Wednesday, 24 August 2011

ABOUT THIS BLOG

The first to present his case seems right, till another comes forward and questions him.
Proverbs 18:17


If I had to compose a mission statement for this blog it would probably go along the lines of "To reclaim the Loch Ness Monster". Because when it all boils down, there are essentially two competing theories to explain what people claim to see in Loch Ness. The first is that there is a large, unidentified creature (or creatures) in Loch Ness and the second is that all witnesses have either misidentified natural phenomema or have hoaxed their story. It's as simple as that and you take your position accordingly.

Since the 1980s and the publication of "The Loch Ness Mystery Solved" by Ronald Binns in 1984 and "The Loch Ness Monster: The Evidence" by Steuart Campbell in 1986, things began to turn more towards the "natural" theory as opposed to the "monster" theory. The excitement of the 1970s with the various pictures and expeditions was over and the vacuum was filled by a more skeptical line of enquiry.

This began to gain some extra impetus with the arrival of the likes of Richard Dawkins last decade and his polemic style against the general belief that he may call the "incredulous" or "unscientific". Though targetted at supernatural beliefs, Nessie also became fair game for the "logicians".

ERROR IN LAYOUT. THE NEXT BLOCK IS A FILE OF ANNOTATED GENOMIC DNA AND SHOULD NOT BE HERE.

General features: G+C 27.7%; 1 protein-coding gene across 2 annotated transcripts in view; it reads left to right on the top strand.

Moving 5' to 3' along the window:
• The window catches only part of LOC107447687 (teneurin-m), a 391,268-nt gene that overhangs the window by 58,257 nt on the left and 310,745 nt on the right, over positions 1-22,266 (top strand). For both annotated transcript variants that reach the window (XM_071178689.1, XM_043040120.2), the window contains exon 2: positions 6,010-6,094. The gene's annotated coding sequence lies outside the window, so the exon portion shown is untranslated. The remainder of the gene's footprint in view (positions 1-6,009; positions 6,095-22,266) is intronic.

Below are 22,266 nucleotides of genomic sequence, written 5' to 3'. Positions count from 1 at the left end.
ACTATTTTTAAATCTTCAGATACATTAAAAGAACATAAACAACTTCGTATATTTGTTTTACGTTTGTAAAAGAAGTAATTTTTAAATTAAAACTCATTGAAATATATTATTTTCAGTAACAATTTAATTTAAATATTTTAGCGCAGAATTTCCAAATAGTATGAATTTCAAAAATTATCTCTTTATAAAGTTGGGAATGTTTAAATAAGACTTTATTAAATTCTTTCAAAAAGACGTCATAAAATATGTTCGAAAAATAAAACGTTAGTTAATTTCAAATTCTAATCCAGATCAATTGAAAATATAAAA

This is reflected in the stance of those who are willingly or unwillingly defined as experts on the subject by the media whenever a photograph, film or sighting is reported. They explain it away as something perfectly natural and that is the end of the subject.

So this website comes in to that general environment with several aims.
1. Demonstrate the inadequacies of the "natural" theory when examined against various cases.
2. Promote and discuss the "monster" theory where possible in its various aspects.
3. Keep up to date on the latest sightings and ideas.
4. Provide information on the historical aspects of the Loch Ness Monster going back to the genre of folklore.
5. Examine the cultural aspects of the whole phenomemon.

Now this does not mean that the aim of this website is to try and prove that every photograph, film and witness report is of a large unknown creature. Clearly, misidentification and hoax has played its part in the Loch Ness Monster story and it would be fanatical to pretend otherwise. It goes without saying that "evidence" such as the photographs of Frank Searle are hoaxes. I also accept that the 1975 Rines photographs are misidentification. I accept (with some reservation) that the Surgeon's Photograph is a hoax. That list is not exhaustive and regular readers of this blog will know that evidence that has been classed as hoax or misidentification has been challenged already here.